In 2019, Pueblo Grande Museum (PGM) will be observing our 90th anniversary as an institution. As part of our celebration, we’re featuring interesting research happening at PGM.
One of our largest research projects is the fifth volume of the Pueblo Grande Archival Project Series (Archival Series). The project began in 1989 with the goal of creating an archaeological report for the unpublished excavations conducted within the boundaries of Pueblo Grande Museum and Archaeological Park. These excavations began in 1929 and continued into the 1980s. Before the Archival Series, the results of more than 50 years of work had never been published or reported. To date, three volumes have been published.
The fifth volume of the Archival Series will focus on objects excavated from the site, and the documentation is being conducted by professional archaeologists who are volunteering their time. We’ve asked each archaeologist to select the most interesting object they’ve analyzed for a blog series leading into our 90th year as Pueblo Grande Museum!
Our third featured blog is by volume 5 researcher Mark L. Chenault, PhD. - Mark is a principal investigator with WestLand Resources, Inc.
To me the most interesting artifact I have analyzed from the collections at Pueblo Grande Museum is a Hohokam palette with remnants of a painted design on its border (Figure 1). The artifact measures 11.9 cm by 6.5 cm, and its border is separated from the basin by incised grooves. Although the palette was not discovered in a datable context, its morphology and characteristics place it in the Sacaton phase. Decorative elements on the palette’s border consist of remnants of triangles in white paint on the end borders and white bars on the side borders. Roughly rectangular shapes in brown paint are visible in the corners. What is believed to be a crust of iron oxide is located on the basin portion of the item.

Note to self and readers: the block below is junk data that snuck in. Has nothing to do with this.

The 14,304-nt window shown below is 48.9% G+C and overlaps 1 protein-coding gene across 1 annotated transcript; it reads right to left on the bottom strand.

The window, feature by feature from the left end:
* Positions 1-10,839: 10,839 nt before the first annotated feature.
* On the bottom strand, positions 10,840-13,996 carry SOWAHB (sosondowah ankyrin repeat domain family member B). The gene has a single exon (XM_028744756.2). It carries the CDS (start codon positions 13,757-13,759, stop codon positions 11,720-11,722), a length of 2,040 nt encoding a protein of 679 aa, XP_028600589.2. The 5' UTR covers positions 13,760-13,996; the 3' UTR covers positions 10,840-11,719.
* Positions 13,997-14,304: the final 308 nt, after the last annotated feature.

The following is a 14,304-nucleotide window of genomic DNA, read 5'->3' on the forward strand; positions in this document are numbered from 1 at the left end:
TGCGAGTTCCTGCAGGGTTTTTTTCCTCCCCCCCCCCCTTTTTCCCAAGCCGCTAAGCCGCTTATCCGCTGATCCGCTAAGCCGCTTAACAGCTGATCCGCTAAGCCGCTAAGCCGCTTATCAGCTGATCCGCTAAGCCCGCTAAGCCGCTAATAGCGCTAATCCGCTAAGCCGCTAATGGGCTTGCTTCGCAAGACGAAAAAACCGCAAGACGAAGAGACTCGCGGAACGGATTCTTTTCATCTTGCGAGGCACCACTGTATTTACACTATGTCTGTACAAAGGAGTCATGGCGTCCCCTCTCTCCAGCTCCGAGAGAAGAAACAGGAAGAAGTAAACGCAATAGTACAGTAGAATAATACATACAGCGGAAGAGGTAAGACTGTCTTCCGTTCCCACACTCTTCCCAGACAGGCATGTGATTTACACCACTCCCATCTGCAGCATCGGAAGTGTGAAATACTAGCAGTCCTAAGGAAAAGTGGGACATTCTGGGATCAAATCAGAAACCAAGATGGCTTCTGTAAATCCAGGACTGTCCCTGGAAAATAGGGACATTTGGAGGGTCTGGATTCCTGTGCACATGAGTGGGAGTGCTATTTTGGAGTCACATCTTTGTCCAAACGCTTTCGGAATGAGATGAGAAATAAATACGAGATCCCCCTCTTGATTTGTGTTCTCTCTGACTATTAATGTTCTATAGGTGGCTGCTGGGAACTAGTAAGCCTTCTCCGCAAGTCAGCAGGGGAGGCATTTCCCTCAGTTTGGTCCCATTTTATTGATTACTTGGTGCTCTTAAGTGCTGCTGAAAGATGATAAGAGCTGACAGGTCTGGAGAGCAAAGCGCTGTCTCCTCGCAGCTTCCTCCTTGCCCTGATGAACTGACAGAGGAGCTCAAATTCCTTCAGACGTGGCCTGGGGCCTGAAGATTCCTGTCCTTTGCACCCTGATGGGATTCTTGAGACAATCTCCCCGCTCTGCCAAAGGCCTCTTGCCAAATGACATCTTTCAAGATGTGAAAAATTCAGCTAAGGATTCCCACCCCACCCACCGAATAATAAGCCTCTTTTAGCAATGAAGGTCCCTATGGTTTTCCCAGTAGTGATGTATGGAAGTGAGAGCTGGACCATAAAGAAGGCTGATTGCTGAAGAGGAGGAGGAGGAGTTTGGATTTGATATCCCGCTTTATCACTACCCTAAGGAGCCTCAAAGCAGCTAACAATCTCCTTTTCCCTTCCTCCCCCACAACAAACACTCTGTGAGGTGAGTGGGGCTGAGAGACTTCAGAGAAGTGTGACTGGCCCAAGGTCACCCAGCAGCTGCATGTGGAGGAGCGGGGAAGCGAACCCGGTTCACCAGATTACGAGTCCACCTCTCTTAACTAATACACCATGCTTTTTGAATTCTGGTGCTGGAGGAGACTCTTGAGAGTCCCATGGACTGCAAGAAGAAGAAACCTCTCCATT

Hohokam palettes with painted decoration are exceedingly rare. However, while conducting excavations at the site of Pozos de Sonoqui in the Queen Creek area, my colleagues and I found another palette with a painted border (Figure 2). The design on the raised border consists of a running pattern of incised triangles, with incised spirals on the corners of the border. The inner row of triangles is painted a reddish-orange color. The outer row of triangles is hatched with incised lines. This palette is also now in the collections at Pueblo Grande Museum.
Although rare, the existence of painted palettes has been known for some time. Emil Haury illustrated a palette from Snaketown with painted elements. The palette had an incised and painted border in alternating sections. The painted sections were blocked out in yellow with black outlines. That item—and one other painted palette—were the only such examples found at Snaketown; both palettes dated to the Sacaton phase. In addition, in a 1990-1991 study of palettes from throughout the region, Stephen Lekson identified two palettes with painted areas on their borders. As Haury stated, it is possible that the painting of palettes was a common practice, but that paint on stone was impermanent and was rarely preserved.
Figure 1. The painted palette from Pueblo Grande.
Figure 2. Palette with painted design from Pozos de Sonoqui.
Mark Chenault has a Ph.D. from the University of Colorado at Boulder. He has conducted archaeological research in the Mesa Verde region, Central America, and throughout Arizona. He is a senior principal investigator for WestLand Resources.